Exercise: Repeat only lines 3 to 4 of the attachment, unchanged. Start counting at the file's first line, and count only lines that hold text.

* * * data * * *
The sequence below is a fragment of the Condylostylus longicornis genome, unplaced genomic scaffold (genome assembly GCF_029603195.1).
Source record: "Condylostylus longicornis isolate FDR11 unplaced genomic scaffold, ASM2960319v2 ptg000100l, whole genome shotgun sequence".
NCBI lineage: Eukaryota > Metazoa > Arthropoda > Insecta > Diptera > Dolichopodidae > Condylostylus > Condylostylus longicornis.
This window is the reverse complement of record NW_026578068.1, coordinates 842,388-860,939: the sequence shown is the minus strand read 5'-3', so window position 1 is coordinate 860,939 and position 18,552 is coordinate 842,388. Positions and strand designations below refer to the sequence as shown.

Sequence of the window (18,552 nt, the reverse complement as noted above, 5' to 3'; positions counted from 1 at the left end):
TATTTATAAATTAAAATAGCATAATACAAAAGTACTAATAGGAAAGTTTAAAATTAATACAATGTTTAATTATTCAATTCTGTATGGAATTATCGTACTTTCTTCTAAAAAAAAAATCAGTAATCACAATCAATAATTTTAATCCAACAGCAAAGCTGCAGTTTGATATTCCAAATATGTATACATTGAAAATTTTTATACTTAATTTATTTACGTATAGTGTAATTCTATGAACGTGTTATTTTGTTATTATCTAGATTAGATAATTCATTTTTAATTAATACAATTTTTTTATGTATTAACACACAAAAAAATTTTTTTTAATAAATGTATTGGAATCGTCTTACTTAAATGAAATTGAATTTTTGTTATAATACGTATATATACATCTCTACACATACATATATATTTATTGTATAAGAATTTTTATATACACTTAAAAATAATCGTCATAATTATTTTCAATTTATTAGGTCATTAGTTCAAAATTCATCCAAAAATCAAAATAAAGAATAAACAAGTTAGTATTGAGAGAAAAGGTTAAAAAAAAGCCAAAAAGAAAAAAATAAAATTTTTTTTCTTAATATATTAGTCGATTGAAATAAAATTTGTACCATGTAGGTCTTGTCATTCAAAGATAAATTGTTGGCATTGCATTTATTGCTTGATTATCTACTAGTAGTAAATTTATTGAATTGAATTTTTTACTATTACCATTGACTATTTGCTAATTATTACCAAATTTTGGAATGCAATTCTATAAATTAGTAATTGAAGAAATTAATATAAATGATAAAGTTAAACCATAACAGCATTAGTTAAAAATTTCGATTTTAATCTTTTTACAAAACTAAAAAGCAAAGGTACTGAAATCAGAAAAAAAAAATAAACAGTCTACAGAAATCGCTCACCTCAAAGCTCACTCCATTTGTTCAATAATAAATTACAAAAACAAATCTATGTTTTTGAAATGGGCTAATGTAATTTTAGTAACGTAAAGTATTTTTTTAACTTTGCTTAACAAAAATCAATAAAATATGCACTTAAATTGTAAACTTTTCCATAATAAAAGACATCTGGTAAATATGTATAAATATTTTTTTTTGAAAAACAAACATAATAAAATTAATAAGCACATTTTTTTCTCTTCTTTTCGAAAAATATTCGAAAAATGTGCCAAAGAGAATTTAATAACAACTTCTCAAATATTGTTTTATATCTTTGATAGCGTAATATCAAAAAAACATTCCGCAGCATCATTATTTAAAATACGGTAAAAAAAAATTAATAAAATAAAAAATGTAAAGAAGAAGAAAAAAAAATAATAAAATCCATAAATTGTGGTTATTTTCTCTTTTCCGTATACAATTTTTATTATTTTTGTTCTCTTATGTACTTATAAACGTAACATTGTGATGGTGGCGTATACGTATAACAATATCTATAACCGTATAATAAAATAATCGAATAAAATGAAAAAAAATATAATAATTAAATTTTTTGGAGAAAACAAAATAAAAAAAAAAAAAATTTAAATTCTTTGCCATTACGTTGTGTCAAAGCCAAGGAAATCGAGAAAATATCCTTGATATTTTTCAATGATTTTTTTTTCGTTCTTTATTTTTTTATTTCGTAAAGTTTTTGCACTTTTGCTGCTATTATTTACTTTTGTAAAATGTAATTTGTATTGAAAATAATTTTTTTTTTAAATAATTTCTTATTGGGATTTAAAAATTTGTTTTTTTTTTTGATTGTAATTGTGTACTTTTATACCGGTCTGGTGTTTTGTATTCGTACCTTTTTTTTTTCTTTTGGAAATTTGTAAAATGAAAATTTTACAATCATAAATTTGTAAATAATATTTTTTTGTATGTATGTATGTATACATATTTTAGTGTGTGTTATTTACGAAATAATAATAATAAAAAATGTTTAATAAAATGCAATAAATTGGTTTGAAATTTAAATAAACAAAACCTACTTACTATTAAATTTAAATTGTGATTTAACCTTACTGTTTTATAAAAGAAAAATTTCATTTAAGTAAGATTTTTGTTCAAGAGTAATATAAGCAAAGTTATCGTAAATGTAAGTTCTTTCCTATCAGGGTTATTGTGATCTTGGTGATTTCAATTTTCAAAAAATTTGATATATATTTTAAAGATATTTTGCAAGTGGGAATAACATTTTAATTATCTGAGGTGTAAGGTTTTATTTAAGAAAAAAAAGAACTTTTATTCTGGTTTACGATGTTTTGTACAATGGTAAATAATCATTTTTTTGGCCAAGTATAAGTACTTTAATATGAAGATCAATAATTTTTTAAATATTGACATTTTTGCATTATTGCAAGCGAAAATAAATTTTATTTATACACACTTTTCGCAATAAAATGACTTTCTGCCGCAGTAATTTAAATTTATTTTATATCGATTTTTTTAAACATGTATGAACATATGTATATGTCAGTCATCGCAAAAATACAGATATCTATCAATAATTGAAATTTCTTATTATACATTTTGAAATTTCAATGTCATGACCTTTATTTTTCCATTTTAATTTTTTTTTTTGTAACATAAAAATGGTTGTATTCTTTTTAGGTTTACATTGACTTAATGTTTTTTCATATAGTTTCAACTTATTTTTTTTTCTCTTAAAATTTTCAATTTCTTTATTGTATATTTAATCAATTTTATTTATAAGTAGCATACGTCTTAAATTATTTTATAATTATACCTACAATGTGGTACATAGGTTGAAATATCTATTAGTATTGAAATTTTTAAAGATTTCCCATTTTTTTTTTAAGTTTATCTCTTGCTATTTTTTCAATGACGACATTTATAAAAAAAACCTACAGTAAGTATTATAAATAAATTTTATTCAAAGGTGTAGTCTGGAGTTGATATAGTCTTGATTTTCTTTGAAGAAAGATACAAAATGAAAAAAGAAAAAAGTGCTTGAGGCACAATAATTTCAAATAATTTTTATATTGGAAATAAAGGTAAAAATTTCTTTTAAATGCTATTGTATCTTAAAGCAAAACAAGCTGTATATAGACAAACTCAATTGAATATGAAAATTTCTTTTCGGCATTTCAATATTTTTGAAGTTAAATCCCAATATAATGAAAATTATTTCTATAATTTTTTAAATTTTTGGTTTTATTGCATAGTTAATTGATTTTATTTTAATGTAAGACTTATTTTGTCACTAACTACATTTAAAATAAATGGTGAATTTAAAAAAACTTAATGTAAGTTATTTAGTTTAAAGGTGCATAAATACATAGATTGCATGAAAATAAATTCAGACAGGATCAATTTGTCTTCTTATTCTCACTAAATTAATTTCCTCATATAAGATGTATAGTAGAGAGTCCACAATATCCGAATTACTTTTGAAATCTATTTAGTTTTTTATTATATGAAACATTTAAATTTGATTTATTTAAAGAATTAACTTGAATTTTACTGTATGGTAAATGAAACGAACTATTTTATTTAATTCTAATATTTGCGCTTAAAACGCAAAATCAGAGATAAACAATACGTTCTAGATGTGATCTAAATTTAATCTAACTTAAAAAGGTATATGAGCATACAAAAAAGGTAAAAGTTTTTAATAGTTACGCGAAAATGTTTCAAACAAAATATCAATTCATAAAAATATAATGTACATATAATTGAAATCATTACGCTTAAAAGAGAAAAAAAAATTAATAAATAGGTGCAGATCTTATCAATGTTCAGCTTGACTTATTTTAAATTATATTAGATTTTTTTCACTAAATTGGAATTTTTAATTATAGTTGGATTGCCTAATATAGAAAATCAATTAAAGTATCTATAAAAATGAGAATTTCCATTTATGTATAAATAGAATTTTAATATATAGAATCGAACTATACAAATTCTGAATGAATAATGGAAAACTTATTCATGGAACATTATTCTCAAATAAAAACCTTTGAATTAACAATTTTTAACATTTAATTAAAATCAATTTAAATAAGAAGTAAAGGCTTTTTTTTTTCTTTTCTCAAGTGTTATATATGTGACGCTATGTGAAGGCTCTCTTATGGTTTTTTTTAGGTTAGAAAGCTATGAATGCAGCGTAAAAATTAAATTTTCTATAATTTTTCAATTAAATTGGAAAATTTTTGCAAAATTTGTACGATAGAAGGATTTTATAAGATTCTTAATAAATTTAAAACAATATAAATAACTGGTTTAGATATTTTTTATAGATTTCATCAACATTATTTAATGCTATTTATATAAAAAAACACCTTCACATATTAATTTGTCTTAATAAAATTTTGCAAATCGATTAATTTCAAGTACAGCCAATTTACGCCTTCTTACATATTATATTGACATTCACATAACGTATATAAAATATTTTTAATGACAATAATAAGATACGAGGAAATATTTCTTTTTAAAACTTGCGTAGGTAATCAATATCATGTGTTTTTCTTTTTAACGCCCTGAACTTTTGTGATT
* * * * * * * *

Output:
NCBI lineage: Eukaryota > Metazoa > Arthropoda > Insecta > Diptera > Dolichopodidae > Condylostylus > Condylostylus longicornis.
This window is the reverse complement of record NW_026578068.1, coordinates 842,388-860,939: the sequence shown is the minus strand read 5'-3', so window position 1 is coordinate 860,939 and position 18,552 is coordinate 842,388. Positions and strand designations below refer to the sequence as shown.